How to Choose the Right Platforms for Different Computing Workloads

By September 26, 2017 Articles

These days, it seems everyone is talking about cloud enablement when it comes to enterprise IT. However, while the cloud has grown enormously over the last few years, that doesn’t necessarily mean it’s the best choice for all computing workloads. For your business to maintain that competitive edge, it’s often important to adopt a mix of ground-breaking technologies like localization, virtualization, and the cloud.

Choosing the right platform for right workload requires a thorough assessment to give you a clear picture of your IT requirements and the applications you need to meet your goals. Some considerations include uptime and bandwidth requirements, application architecture, hardware demands, and cybersecurity. These factors will help you decide whether the cloud is right for your business processes.

Business Communications

A business’s success hinges on its ability to communicate reliably through a variety of channels, such as phone, instant messaging, email, fax and social media. Long gone are the days when employees primarily relied on their desk phones for reaching customers, colleagues and partners. Now, businesses are steadily moving their communications to the cloud.

Cloud-based unified communications (UC) is the fastest-growing sector in enterprise communications, for a variety of reasons. Firstly, and most importantly, such systems significantly reduce your overheads. Second, UC consolidates all your business communications — from video conferencing to call management to instant messaging — in a single, centrally managed platform.

By shifting communications to the cloud, you can finally get rid of your reliance on landlines and the limitations they present. Instead, you and your employees will enjoy increased mobility and flexibility by making and taking business calls and answering messages from not only their desk phones, but their smartphones, computers and any other internet-enabled devices as well.

Desktop Productivity

Everyday desktop productivity doesn’t require a great deal of computing power or bandwidth. For common tasks such as editing documents and spreadsheets, your web-based applications like Google Docs and Sheets are perfectly adequate; and, they allow easy collaboration between multiple users who need to work simultaneously on documents.

If you don’t feel comfortable going for an entirely web-based solution, then localized desktop productivity suites, such as Microsoft Office, present the great alternative. Localized computing also tends to improve performance and give users and administrators more control and a wider range of features. Microsoft’s Office 365 actually presents the best of both worlds thanks to its bounty of online productivity-enhancing tools.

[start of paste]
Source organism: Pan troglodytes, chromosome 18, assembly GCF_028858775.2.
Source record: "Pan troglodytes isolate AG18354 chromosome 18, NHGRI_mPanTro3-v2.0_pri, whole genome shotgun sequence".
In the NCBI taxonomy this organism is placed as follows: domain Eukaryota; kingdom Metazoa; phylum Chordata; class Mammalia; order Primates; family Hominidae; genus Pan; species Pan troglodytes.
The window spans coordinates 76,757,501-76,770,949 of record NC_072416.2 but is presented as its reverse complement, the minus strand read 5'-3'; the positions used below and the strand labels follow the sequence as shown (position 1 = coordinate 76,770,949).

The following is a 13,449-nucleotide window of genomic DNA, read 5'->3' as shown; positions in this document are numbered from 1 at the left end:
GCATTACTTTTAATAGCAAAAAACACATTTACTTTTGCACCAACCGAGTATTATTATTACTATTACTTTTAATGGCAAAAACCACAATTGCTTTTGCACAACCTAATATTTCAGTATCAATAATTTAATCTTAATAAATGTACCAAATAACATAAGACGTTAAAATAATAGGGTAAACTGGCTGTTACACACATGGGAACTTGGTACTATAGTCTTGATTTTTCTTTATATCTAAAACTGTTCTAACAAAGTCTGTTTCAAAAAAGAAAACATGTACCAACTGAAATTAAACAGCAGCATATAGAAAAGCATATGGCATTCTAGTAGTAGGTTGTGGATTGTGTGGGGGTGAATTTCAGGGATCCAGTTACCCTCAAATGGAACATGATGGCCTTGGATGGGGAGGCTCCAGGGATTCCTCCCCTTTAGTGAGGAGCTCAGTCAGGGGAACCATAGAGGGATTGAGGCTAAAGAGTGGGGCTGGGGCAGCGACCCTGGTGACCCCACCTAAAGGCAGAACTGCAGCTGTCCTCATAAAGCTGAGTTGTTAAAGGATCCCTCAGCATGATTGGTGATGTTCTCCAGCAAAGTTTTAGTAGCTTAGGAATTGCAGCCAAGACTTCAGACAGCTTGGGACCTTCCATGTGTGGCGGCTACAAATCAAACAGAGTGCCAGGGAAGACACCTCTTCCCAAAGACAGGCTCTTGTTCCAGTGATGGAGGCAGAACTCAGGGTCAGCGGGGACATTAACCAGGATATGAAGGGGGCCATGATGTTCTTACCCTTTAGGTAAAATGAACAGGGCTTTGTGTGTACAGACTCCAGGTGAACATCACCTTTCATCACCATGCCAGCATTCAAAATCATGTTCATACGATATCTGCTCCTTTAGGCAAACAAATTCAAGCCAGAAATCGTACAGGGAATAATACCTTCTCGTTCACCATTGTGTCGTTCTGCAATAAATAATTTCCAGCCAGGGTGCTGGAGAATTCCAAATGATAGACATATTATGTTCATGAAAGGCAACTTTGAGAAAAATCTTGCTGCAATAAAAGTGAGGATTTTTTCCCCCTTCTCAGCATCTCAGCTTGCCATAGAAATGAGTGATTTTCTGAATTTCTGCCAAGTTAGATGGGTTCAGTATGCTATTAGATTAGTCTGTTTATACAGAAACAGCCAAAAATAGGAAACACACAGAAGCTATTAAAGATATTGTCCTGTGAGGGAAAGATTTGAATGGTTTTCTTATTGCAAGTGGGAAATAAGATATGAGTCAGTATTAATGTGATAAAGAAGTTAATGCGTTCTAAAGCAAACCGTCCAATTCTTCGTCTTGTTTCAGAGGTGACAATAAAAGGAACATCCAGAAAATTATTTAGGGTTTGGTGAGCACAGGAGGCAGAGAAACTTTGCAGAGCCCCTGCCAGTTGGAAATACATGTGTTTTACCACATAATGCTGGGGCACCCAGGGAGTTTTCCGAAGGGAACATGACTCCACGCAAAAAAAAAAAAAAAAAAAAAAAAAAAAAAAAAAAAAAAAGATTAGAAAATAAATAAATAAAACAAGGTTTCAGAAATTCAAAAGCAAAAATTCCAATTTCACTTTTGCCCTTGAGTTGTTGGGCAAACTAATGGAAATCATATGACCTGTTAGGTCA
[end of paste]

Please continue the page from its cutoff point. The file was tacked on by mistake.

Another option is to provide your employees with virtualized desktop environments that are hosted on an on-premises or cloud-based server. Virtualization give businesses a computing environment whereby all the computing work is taken care of remotely and delivered over the Internet to inexpensive, barebones workstations in your office.

This type of arrangement also saves you on hardware investment and maintenance and makes for far more efficient use of your physical office space.

High-Performance Computing

Although everyone seems to be raving about the cloud, a few reasons remain for why your business may want to do some of its computing on local computers, as opposed to on a remote server or via the cloud. Any application that demands very high performance or has specific hardware requirements will almost certainly be better off running locally on a powerful workstation.

The cloud, and to a significantly lesser extent, on-premises virtualization, comes with one inherent limitation: latency. Since the computing work takes place off-site, it needs to be transferred over a network or, in the case of the cloud, over the internet. As such, software programs that hog CPU power are simply not optimized for distributed computing environments.

Other workloads that should generally be localized are those that require a great deal of memory and other hardware resources, such as graphic design and video editing. You could still use a remote computing platform, such as Amazon EC2 or Google Cloud Compute, but latency and bandwidth limitations are likely to present problems.

Every business has a unique set of goals, but a company’s ability to grow relies heavily on having a robust IT strategy in place. That’s why Truewater helps align IT to your business’s goals by building a blueprint for success. Call us today to learn more!

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